Dismantling Obamacare is expected to be among the first tasks Congress takes up this month as Republicans take control of the White House, Senate and House of Representatives.
Republican leaders, including President-elect Donald Trump, have vowed to replace President Barack Obama’s health law, officially dubbed the Patient Protection and Affordable Care Act.
Since rolling out in 2013, the law has provided health insurance to more than 25 million previously uninsured Americans through expanded Medicaid benefits and online exchanges where consumers can shop for insurance and receive cost-cutting tax credits.
But critics say the law isn’t working. Big insurers, including UnitedHealth Group and Aetna, won’t sell plans on the exchange next year – citing losses due higher than expected patient costs. On average, plans sold on the exchange are expected to climb by 25 percent next year.
“It’s sort of collapsing from its own weight,” U.S. Sen. Rob Portman, (R-Ohio) told WCPO. “We do need to repeal it, but more importantly we need to replace it and put in place something that will actually give people who are currently getting coverage, either under the exchanges or on Medicaid, a sense of security so they know the rug is not going to be pulled out from under them.”
But so far, Republicans have offered no such plan.
As lawmakers, consumers and insurers consider the road ahead, here are nine things to know about what’s at stake.
How might Congress repeal the law?
Republicans in Congress are considering turning to a special process known as budget reconciliation – which allows existing laws to be changed in order to bring federal spending in line with a budget resolution.
Such a move would allow Congress to essentially conduct a partial repeal of the law – since changes through this process can only deal with items tied to the federal budget. Republicans tried this in January 2016, writing into that effort a two-year delay for most items they wanted to repeal. But Obama vetoed the bill.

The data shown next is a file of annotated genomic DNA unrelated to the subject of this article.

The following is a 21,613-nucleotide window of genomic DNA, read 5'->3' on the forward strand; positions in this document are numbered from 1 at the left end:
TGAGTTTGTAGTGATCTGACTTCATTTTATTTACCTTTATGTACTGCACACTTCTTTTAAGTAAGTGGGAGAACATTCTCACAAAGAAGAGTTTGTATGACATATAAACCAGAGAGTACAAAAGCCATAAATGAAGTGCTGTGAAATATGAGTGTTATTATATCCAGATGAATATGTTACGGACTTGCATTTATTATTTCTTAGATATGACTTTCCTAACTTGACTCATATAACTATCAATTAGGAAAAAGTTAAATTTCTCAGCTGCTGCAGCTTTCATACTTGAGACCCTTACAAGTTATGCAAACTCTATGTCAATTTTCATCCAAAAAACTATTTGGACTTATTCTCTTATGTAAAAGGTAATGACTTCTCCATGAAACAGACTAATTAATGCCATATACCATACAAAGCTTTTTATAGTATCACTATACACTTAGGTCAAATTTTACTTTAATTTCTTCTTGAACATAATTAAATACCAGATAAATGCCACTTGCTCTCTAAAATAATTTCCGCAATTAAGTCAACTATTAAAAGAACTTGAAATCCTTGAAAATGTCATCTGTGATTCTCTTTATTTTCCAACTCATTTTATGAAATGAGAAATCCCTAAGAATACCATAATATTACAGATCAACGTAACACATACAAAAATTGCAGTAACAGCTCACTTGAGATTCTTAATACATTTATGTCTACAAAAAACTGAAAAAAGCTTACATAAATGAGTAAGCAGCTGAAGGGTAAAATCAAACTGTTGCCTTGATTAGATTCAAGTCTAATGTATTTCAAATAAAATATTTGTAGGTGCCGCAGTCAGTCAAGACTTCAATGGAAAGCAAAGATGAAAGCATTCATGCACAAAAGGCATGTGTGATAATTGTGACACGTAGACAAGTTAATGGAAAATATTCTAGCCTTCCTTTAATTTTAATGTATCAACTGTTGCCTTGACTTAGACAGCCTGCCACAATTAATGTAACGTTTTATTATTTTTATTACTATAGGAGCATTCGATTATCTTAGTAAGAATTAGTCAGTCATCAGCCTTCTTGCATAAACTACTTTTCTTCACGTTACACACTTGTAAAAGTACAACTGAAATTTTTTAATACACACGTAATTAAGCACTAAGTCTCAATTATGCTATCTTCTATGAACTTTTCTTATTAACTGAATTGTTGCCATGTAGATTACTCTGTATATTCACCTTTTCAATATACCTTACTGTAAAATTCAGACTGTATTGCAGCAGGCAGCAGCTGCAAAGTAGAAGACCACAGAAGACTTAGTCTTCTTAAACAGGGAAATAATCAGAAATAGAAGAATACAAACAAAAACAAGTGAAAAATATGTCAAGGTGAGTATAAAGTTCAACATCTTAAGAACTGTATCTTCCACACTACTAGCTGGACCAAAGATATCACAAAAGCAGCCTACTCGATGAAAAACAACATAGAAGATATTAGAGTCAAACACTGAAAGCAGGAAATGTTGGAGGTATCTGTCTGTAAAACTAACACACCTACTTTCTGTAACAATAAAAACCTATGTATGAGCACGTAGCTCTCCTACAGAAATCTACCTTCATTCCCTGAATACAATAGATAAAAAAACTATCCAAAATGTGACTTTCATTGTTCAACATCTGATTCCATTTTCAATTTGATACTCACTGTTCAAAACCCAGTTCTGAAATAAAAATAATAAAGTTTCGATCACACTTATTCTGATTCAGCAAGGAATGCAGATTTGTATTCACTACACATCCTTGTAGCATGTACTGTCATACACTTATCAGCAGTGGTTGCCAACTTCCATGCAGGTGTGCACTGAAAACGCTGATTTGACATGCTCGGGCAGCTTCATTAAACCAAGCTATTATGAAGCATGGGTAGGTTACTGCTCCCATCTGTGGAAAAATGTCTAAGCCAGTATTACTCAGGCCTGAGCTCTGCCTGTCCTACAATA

What would change under a partial repeal?
Key pieces of the law could be eliminated, including Medicaid expansion, federal tax credits for exchange plans and the individual and employer mandates.
Items that couldn’t be reworked through this process are many of the insurance market reforms, including prohibiting insurers from denying insurance based on pre-existing conditions and coverage of essential benefits such as physicals, prescription drugs and addiction treatment services.
What would be the impact?
Of the 29.8 million newly uninsured under the ACA, it’s estimated that 22.5 million people would then become uninsured by 2019 if the premium tax credits, Medicaid expansion and the individual mandate were eliminated, according to a report by the Urban Institute, a D.C.-based nonprofit.
More than four out of five of those losing insurance would be working families, according to the report.
What’s the local impact?
In Ohio and Kentucky the number of uninsured is expected to nearly double, with a projected 964,000 uninsured in Ohio and 486,000 In Kentucky.
Will this impact people who get health insurance through their employer?
Not likely. Largely, these changes would impact people who buy their health insurance through the marketplace or have become newly eligible for health insurance.
If Congress lifts the mandate that employers with more than 50 full-time employees must provide health insurance, some employers may choose to drop coverage. But this impact is expected to be limited because more than 95 percent of U.S. employers have fewer than 50 full-time employees.
If I buy a marketplace plan, can I keep it in 2017?
Yes. It’s expected that any measure passed by Congress would include at least a two- to three-year delay before going into place.
Can I still buy a plan through the marketplace?
Yes. Open enrollment for insurance sold through marketplace at Healthcare.gov runs through Jan. 31. Already, more than 1 million Americans have signed on.
How quickly could all of this happen?
Even if Congress passes a measure that includes a multi-year delay, experts warn that the biggest impacts could likely to be felt as early as 2018 as insurers pull out of the marketplace in anticipation of its collapse, said Linda Blumberg, a health policy analyst and author of the Urban Institute report.
“Even if you delay certain repeals, you can cause a lot of disruption and financial difficulty for insurers and consumers right away,” she said.
Is there an agreed-to plan to replace Obamacare?
No. Republican leaders have said they want to craft a plan that gives states – instead of the federal government – more control, but details have yet to be shared.
“You don’t solve all the problems, just by undoing what we have,” Blumberg said. “You’re going face a lot of issues with whatever gets put in place.”